The matter was set for a second hearing at which time the Creditor's witness was required to appear in person.

In preparation for the second hearing, a supplemental brief was filed to address the contingency that the court might find that the Debtor was not contractually liable for the account because he did not sign the account agreement. Although this position is not necessarily valid, Becket & Lee's experience is that in certain areas of the country, courts have required evidence of the debtor's signature on "something" in order to find liability for an individual on a corporate debt. Therefore, the supplemental brief focused on the theory of "unjust enrichment," which is the legal principle holding that a party should not be permitted, unjustly, to enrich himself at the expense of another, but should be required to make restitution for property or benefits received where it is just and equitable that such restitution to be made. Becket & Lee argued that the Debtor would be unjustly enriched if he were allowed to use the credit card to obtain assets to keep his business going, keep the profits from the business for himself, and then successfully object to paying the claim in his bankruptcy case.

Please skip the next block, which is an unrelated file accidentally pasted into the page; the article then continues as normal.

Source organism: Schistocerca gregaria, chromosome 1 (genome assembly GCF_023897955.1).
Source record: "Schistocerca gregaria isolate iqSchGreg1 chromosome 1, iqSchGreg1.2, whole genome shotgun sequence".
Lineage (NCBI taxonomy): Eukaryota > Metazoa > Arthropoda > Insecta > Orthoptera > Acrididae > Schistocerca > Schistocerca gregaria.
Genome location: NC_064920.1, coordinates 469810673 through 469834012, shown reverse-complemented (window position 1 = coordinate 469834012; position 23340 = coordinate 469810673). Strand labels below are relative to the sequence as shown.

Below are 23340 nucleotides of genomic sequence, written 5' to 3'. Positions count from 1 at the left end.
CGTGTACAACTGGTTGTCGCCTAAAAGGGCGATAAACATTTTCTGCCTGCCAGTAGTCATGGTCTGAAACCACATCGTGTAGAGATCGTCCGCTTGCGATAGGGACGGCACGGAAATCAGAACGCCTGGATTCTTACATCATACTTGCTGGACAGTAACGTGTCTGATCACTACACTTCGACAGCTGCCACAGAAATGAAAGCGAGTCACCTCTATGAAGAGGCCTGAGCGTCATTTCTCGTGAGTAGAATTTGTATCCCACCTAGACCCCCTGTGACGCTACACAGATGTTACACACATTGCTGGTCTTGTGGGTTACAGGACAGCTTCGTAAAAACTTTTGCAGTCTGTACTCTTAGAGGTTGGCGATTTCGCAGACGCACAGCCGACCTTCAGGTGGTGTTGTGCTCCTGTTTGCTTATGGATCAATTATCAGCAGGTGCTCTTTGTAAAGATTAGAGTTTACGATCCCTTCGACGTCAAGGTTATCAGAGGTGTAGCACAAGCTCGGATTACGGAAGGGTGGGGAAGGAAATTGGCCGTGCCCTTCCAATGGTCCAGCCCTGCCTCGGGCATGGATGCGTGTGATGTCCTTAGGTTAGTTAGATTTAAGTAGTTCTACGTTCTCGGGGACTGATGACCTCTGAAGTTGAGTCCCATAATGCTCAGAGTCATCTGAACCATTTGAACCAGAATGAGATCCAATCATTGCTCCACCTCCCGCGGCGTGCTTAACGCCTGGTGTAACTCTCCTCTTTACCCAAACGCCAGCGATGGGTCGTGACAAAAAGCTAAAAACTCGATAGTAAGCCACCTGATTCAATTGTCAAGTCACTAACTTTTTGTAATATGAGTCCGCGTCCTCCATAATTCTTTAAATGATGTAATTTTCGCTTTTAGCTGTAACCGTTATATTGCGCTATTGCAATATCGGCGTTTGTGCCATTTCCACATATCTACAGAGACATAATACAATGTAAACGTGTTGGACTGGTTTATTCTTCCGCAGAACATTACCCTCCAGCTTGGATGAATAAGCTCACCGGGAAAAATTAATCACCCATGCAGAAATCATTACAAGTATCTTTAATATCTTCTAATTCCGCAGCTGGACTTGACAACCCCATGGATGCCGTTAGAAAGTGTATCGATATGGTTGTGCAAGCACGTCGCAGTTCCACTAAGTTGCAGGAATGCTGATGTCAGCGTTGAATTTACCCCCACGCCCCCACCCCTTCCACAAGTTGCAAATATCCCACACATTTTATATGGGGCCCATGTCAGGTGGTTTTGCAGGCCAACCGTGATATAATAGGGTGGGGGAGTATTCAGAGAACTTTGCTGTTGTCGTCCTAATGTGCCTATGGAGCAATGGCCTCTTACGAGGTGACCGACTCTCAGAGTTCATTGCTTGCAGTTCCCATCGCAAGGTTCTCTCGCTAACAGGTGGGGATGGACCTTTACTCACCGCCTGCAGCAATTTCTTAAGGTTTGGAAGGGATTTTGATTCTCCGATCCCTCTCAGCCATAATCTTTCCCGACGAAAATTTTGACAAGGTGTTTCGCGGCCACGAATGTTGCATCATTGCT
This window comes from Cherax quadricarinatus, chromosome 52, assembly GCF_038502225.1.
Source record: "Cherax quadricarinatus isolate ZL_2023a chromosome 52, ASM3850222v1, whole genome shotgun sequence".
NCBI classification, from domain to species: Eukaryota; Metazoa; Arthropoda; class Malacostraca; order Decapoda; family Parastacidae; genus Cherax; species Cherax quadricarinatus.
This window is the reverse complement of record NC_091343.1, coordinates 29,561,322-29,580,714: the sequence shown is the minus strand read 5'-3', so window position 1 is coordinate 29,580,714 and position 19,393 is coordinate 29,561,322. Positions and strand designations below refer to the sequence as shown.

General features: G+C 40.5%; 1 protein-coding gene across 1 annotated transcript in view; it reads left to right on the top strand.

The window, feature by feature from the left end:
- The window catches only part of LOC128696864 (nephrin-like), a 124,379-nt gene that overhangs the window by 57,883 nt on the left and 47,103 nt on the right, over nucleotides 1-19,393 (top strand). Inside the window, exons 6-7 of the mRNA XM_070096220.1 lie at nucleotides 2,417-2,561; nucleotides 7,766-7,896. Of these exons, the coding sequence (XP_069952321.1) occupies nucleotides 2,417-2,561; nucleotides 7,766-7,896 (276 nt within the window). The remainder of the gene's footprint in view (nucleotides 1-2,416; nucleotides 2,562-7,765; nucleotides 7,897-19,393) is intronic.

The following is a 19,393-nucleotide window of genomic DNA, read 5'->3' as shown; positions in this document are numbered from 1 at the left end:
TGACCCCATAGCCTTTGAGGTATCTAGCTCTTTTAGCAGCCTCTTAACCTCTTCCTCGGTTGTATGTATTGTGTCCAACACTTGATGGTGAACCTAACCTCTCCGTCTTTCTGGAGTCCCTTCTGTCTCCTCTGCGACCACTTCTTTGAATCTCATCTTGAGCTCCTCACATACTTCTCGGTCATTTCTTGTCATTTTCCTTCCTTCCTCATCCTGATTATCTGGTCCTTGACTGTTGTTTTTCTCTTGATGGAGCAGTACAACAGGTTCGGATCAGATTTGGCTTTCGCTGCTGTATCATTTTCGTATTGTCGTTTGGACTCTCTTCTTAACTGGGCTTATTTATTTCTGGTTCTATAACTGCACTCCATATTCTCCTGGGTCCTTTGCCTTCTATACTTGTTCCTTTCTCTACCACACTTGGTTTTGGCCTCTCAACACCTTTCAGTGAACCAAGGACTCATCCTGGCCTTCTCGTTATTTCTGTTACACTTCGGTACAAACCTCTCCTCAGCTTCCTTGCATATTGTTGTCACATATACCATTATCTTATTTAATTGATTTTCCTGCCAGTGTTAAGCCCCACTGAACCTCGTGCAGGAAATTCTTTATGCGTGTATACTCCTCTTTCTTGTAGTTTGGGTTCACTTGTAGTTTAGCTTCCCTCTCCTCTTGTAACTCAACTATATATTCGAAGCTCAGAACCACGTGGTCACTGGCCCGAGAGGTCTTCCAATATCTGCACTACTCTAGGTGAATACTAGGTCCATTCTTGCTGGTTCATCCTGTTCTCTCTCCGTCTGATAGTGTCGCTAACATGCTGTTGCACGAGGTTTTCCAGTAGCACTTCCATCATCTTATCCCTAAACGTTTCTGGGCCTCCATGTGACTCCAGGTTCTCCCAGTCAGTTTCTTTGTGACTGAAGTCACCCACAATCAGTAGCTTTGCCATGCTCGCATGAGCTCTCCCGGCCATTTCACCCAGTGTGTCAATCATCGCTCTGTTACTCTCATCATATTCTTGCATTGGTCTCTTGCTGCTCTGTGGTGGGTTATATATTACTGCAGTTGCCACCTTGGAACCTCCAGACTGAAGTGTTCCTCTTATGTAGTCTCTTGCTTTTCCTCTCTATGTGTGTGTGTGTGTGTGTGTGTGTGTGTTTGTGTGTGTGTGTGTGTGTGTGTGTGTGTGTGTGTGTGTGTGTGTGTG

At the hearing, the Creditor's witness testified that not all accounts are opened by a written application in the first instance; in fact many accounts are opened over the phone or internet, with no signature whatsoever. The witness further testified that upon approval of an application, a credit card is mailed to the responsible corporate officer, along with the account agreement. The account agreement specifies the terms of the account and the liability of both the company, and its representative, for the debt. The agreement directs the user not to use the account unless the user agrees to the terms of the agreement.

The Judge reserved a ruling at the hearing but later issued a decision overruling the Debtor's objection and allowing the claim. In its written ruling, the Court elaborated on the question of whether the Debtor was primarily liable or a guarantor on the account. This issue is significant because in Alabama, a claim against a guarantor must be evinced by the guarantor's signature, showing assent to be secondarily liable for the debt of another. Here, the court found that the provisions of the contract were unambiguous on their face, and by its terms, the Debtor was not a guarantor, but rather was primarily liable for the account. Thus, a signature was not required.

The court agreed with Becket & Lee's argument that use of the card signified assent to the account agreement and that the Debtor was personally liable with the company on the account, notwithstanding the fact that he did not sign a contract. The Court noted that the account statements included the Debtor's name, that the Debtor was President of the company, and that the charges on the account were for expenses for the Debtor's business. Having determined that the Debtor was, in fact, responsible, the Court allowed the claim in full.
In re Adams, Bankruptcy No. 03-30172-WRS-11 (Bankr. M.D. of Al. 2003)